Why would a child have rickets in the Caribbean?

30 Oct

Earlier last week Frond and I were studying at the library when we heard a nice ruckus stir up outside.  It was a full piece band with tuba, horns, drums, and crisp white uniforms!  It was Grenadian Thanksgiving and there was a small ceremony being held to commemorate the occasion, as well as remember the 19 US Marines who died when they came to Grenada to oust the group that had overthrown the previous government.

Frond and I, curious, went outside and sat a ways away to spot the Chancellor and other dignitaries.  When we got outside there were a few other people sitting close but not too close like us.  One of them was a woman and a toddler, they both looked Grenadian.  The baby was well dressed and looked healthy but I noticed her classic bow-legs right away.  Rickets!

Bow leg of Rickets. Photo by the Thatcher Family.

Rickets is a childhood bone deformity caused by a lack of Vitamin D.  Vitamin D can be absorbed in the diet but mostly the body creates it’s own vitamin D on exposure to sunlight.  So why would a child have rickets in the Caribbean?

This morning on the drive to school I saw another child with rickets.  He was walking down the side of the road with a grandmotherly figure and another child.  All three looked well dressed and otherwise healthy, at least in my 2 second glimpse.  Leah says it’s really common in developing countries despite being in the tropics.  I’m not sure how much this has been studied but it is a really interesting question, considering that even in a Caribbean medical school, we’re taught that vitamin D deficiencies and rickets is due to lack of sunlight.  There must be more to it than just sunlight.

Emma Morton for The Sun, Nov. 13/10

Maybe a lack of nutrition somehow affects the body’s ability to generate vitamin D?  Perhaps there’s another mineral deficiency going on, calcium or phosphorus. Maybe age-related; I haven’t seen many older kids with rickets, just the two toddler-aged children.  Hmm.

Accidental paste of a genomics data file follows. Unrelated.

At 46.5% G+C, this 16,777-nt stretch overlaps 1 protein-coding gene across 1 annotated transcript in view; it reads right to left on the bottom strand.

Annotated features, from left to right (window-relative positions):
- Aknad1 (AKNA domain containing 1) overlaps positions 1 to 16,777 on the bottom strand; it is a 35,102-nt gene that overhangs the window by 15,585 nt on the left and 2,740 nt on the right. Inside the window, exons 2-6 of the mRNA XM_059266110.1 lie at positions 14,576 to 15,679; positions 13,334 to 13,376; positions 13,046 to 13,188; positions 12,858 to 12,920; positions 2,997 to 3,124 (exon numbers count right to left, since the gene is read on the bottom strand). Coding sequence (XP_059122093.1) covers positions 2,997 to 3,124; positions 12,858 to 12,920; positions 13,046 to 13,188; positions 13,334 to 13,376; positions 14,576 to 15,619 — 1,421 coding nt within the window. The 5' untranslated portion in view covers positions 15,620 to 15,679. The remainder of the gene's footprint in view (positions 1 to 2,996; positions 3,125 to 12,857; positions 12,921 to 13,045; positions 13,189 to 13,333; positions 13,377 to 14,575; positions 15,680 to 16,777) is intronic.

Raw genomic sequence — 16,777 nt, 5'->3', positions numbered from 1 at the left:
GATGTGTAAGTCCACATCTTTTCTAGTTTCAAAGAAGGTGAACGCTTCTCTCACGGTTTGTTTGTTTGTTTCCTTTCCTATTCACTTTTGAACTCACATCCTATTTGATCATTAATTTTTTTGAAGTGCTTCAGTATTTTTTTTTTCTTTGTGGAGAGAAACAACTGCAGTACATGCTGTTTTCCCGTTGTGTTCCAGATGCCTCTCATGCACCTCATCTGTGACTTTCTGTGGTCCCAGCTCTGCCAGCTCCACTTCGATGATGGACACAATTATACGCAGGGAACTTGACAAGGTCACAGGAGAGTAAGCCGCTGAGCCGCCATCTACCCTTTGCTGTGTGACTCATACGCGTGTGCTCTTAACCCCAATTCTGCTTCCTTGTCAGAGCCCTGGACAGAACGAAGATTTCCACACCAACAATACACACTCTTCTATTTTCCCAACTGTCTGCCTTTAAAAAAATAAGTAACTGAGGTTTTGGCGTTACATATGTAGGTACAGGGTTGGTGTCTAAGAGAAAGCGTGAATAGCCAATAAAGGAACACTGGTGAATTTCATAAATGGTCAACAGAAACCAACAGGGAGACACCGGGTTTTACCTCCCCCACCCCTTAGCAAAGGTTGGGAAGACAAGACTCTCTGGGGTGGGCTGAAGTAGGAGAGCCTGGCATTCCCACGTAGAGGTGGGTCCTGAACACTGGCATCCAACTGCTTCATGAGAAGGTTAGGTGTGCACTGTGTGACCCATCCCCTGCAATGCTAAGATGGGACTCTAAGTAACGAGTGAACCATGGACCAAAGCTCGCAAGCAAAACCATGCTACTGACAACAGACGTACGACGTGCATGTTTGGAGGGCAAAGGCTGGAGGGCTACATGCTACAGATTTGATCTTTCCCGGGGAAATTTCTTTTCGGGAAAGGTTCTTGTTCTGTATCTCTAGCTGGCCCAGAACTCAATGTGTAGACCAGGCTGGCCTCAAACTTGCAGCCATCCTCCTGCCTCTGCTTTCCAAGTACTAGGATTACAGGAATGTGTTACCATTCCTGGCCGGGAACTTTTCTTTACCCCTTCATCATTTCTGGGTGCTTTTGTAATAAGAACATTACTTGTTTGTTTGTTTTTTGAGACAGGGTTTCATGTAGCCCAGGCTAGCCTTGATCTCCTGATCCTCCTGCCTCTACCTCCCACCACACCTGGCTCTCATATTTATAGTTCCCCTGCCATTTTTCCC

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8 Responses to “Why would a child have rickets in the Caribbean?”

  1. Shannon October 30, 2011 at 6:48 pm #

    not enough cholesterol rich foods? precursor to vit D? (i have no idea what the diet is like in the caribbean.. though i guess i would imagine they eat a lot of fish? hm)
    that’s pretty interesting..

    • Sunny October 30, 2011 at 7:18 pm #

      ya it’s interesting! it might be not having enough cholesterol in the diet but it seems like there’s plenty really. rich foods are pretty popular here, like fried stuff or food made with coconut oil. lots of chicken legs, fish is popular ya..plantains and rice. they also have a lot of avocados. it’s interesting if malnutrition is it because although it’s small Grenada grows a lot of fresh produce which isn’t too hard to find at affordable prices. but it does seem nutritional related though, huh.

  2. shannon October 30, 2011 at 6:50 pm #

    ooo. i don’t like how my whole name showed up! bah. stupid internet.

    • Sunny October 30, 2011 at 8:00 pm #

      edited pour vous!

      • shannon October 30, 2011 at 8:23 pm #

        merci!

  3. Jack January 14, 2016 at 12:11 pm #

    Did you figure this out? Please email me. Im a doc in Boston.

Trackbacks/Pingbacks

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    […] few weeks ago, I wrote about seeing kids here with Rickets, and wondered why they’d have this condition that’s classically linked to low vitamin […]

  2. Talented friend! « Kinda Cliché - January 16, 2012

    […] also very talented at making thoughtful comments on my blog . I really appreciate her perspective and that she can laugh with me at the painfulness that is […]

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